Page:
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Old Greek Folk Stories Told Anew by  Josephine Preston Peabody

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ADMETUS AND THE SHEPHERD

[32] APOLLO did not live always free of care, though he was the most glorious of the gods. One day, in anger with the Cyclopes who work at the forges of Vulcan, he sent his arrows after them, to the wrath of all the gods, but especially of Zeus. (For the Cyclopes always make his thunderbolts, and make them well.) Even the divine archer could not go unpunished, and as a penalty he was sent to serve some mortal for a year. Some say one year and some say nine, but in those days time passed quickly; and as for the gods, they took no heed of it.

Now there was a certain king in Thessaly, Admetus by name, and there came to him one day a stranger, who asked leave to serve about the palace. None knew his name, but he was very comely, and moreover, when they questioned him he said that he had come from a position of high trust. So without further delay they made him chief shepherd of the royal flocks.

Every day thereafter, he drove his sheep to the banks of the river Amphrysus, and there he sat to watch them browse. The country-folk that passed drew near to wonder at him, without daring to ask questions. He seemed to have a knowledge of leechcraft, and knew how to cure the ills of any wayfarer with any weed that grew near by; and he would pipe for hours in the sun. A simple-spoken man he was, yet he seemed to know much more than he would say, [33] and he smiled with a kindly mirth when the people wished him sunny weather.

Indeed, as days went by, it seemed as if summer had come to stay, and, like the shepherd, found the place friendly. Nowhere else were the flocks so white and fair to see, like clouds loitering along a bright sky; and sometimes, when he chose, their keeper sang to them. Then the grasshoppers drew near and the swans sailed close to the river banks, and the countrymen gathered about to hear wonderful tales of the slaying of the monster Python, and of a king with ass's ears, and of a lovely maiden, Daphne, who grew into a laurel-tree. In time the rumor of these things drew the king himself to listen; and Admetus, who had been to see the world in the ship Argo, knew at once that this was no earthly shepherd, but a god. From that day, like a true king, he treated his guest with reverence and friendliness, asking no questions; and the god was well pleased.

Now it came to pass that Admetus fell in love with a beautiful maiden, Alcestis, and, because of the strange condition that her father Pelias had laid upon all suitors, he was heavy-hearted. Only that man who should come to woo her in a chariot drawn by a wild boar and a lion might ever marry Alcestis; and this task was enough to puzzle even a king.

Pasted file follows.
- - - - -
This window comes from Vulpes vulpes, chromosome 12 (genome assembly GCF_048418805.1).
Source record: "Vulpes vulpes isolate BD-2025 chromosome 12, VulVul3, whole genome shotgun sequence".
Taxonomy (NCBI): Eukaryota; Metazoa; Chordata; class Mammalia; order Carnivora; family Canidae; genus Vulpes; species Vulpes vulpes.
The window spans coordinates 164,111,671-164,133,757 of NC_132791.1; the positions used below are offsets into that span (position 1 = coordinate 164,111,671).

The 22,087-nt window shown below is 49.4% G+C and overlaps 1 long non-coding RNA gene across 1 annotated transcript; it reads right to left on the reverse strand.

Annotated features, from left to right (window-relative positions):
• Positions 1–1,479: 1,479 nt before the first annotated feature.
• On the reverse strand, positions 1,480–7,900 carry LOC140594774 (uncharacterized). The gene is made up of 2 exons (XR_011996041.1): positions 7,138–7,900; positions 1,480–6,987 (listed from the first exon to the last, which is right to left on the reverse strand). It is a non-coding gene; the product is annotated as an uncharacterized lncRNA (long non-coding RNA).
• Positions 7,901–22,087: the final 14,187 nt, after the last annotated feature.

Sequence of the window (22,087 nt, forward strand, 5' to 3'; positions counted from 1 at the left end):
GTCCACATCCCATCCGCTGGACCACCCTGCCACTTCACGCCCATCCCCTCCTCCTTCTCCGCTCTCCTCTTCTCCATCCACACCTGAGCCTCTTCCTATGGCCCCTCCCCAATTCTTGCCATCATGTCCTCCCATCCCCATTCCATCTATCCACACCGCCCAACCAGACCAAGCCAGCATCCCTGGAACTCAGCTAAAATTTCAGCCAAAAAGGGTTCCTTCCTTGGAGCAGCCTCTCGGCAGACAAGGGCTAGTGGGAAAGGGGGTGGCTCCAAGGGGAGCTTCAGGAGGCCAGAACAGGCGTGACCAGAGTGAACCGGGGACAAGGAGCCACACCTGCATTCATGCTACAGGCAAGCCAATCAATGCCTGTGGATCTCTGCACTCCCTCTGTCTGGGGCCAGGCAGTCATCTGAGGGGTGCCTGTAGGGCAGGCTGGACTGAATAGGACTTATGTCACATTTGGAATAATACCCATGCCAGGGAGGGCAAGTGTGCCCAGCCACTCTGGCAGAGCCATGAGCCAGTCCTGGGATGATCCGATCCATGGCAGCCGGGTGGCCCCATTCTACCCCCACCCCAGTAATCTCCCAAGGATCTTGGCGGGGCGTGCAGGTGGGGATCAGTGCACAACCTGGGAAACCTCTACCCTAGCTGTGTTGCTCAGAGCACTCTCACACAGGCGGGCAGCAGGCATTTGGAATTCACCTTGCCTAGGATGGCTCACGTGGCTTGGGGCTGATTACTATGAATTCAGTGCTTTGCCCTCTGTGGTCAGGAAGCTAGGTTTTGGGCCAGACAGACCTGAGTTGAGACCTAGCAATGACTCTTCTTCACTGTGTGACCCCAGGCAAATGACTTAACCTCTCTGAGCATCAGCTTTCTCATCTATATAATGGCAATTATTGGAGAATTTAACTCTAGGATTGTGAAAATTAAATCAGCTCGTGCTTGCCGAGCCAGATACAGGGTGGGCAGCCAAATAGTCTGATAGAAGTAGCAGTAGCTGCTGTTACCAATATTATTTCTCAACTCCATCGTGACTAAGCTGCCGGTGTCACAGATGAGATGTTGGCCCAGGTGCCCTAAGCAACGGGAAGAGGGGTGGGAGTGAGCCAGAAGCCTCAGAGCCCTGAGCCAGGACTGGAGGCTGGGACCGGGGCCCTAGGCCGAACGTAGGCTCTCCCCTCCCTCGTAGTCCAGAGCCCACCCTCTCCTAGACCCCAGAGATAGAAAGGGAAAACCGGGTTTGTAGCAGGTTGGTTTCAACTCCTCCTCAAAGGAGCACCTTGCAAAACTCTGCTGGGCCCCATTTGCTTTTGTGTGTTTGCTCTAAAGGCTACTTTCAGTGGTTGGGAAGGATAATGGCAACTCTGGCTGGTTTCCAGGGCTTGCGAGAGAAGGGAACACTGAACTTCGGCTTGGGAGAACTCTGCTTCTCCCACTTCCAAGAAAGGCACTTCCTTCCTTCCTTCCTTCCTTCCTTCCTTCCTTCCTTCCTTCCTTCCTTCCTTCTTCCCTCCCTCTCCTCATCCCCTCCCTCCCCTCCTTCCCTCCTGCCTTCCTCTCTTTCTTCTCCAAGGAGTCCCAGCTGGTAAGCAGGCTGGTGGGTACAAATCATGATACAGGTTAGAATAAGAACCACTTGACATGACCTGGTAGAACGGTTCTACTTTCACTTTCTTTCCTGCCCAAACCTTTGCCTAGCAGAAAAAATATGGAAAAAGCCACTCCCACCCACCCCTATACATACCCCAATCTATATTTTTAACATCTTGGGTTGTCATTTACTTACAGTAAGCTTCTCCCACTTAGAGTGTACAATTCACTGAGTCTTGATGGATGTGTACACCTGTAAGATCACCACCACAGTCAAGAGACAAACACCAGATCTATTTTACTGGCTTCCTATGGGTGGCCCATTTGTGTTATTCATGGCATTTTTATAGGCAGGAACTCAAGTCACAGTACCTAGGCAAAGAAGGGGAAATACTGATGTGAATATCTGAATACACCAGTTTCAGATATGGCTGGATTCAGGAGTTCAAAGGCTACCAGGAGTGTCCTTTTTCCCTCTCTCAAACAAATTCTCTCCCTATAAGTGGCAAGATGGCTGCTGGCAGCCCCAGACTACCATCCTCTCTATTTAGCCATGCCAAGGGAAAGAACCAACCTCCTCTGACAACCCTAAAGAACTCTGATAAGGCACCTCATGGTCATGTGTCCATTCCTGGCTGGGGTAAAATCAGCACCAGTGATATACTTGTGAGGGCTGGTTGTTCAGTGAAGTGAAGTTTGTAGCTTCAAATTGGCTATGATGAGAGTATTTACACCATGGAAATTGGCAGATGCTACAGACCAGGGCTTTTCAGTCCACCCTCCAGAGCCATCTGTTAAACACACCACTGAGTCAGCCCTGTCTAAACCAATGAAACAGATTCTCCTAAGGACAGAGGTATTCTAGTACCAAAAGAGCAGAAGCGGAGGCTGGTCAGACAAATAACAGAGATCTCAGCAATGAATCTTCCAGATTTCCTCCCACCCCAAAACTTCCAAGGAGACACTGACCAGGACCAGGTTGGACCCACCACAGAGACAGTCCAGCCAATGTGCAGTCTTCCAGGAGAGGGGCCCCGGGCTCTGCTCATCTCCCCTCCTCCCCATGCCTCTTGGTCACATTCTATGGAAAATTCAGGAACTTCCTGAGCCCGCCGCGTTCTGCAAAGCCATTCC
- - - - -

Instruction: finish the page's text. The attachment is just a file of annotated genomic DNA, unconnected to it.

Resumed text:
As for the shepherd, when he heard of it he rose, one fine morning, and left the sheep and went his way,—no one knew whither. If the sun had gone out, the people could not have been more dismayed. The king himself went, late in the day, to walk by the river Amphrysus, and wonder if his gracious keeper of the flocks had deserted him in a time of need. But at that very moment, whom should he see returning [34] from the woods but the shepherd, glorious as sunset, and leading side by side a lion and a boar, as gentle as two sheep! The very next morning, with joy and gratitude, Admetus set out in his chariot for the kingdom of Pelias, and there he wooed and won Alcestis, the most loving wife that was ever heard of.

It was well for Admetus that he came home with such a comrade, for the year was at an end, and he was to lose his shepherd. The strange man came to take leave of the king and queen whom he had befriended.

"Blessed be your flocks, Admetus," he said, smiling. "They shall prosper even though I leave them. And, because you can discern the gods that come to you in the guise of wayfarers, happiness shall never go far from your home, but ever return to be your guest. No man may live on earth forever, but this one gift have I obtained for you. When your last hour draws near, if any one shall be willing to meet it in your stead, he shall die, and you shall live on, more than the mortal length of days. Such kings deserve long life."

So ended the happy year when Apollo tended sheep.


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